The registered mail fee had been ten cents for about fifteen years when the Post Office Department released the Daniel Webster stamp of the 1890-1893 Issue. The fee that had been stable since July 1, 1875, was overturned on January 1, 1893. On that date the fee returned to eight cents, the pre-July 1875 level. T he American Bank Note Company printed approximately 70,591,710 of these stamps. Then on March 21, just two months later, the 8-cent Sherman was released as the new registered mail fee stamp.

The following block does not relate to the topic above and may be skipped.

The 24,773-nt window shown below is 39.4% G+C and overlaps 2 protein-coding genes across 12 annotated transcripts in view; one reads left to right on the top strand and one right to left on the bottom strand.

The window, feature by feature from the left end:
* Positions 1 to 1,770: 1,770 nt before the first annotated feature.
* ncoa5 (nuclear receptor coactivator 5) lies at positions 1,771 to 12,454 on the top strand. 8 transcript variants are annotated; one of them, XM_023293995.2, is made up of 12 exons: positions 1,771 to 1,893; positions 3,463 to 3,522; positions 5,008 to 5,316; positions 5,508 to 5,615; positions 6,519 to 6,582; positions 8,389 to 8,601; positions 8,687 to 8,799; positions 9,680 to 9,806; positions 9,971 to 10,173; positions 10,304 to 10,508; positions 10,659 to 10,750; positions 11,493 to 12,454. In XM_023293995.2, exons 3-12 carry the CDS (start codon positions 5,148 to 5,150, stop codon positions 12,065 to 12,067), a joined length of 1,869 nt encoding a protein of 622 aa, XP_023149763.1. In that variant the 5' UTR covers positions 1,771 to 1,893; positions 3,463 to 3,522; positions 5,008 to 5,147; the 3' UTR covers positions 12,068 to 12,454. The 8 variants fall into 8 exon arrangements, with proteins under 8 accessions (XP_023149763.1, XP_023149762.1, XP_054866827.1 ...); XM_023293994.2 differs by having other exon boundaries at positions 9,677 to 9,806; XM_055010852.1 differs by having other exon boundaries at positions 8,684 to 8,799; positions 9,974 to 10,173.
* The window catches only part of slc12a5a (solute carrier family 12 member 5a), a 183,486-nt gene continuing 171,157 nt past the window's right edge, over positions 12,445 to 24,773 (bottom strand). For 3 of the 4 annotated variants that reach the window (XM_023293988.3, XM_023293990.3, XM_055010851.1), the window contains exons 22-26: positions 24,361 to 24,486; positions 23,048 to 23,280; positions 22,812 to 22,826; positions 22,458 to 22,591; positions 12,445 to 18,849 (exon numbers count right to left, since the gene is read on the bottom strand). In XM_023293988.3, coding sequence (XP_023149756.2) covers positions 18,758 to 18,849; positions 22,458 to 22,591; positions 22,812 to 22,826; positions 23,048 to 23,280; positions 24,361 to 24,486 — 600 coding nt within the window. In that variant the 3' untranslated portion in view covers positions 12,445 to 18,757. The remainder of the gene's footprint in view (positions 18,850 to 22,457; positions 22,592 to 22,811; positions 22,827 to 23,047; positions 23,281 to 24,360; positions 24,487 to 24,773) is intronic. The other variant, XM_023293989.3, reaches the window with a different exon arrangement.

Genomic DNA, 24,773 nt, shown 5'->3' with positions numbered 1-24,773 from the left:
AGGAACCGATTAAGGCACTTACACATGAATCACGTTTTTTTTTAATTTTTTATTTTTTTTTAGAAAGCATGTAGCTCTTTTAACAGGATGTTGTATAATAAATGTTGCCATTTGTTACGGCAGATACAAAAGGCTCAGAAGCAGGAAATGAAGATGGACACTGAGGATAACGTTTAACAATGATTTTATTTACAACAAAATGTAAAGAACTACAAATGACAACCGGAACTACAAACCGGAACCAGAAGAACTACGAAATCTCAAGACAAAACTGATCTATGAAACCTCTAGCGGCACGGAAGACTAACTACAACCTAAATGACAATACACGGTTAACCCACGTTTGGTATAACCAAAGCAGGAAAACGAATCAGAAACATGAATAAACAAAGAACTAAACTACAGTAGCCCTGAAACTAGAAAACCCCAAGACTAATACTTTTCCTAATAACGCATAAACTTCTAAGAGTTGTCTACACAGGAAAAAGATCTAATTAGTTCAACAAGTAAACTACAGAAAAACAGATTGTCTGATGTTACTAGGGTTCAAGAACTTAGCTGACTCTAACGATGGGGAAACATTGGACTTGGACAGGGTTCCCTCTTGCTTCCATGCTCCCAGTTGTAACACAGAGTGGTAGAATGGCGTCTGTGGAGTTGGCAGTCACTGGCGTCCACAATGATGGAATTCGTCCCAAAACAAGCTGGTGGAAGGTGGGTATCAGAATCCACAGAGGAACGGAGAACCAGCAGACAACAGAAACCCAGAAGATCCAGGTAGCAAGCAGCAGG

Just as the 10-cent Daniel Webster was seemingly eclipsed by this new stamp, a second use for it became clear. It could be used to pay the combined two-cent first-class rate and the eight-cent registered mail fee, a total of ten cents. This kind of customer convenience had not been envisioned in the 1890-1893 Issue. No twelve-cent stamp was designed to pay the combined two-cent first-class rate and the then ten-cent registered fee.
When the fee returned to ten cents on November 1, 1909, it would be almost five years before the Post Office Department issued a twelve-cent stamp which could pay the combined registered and first-class rate.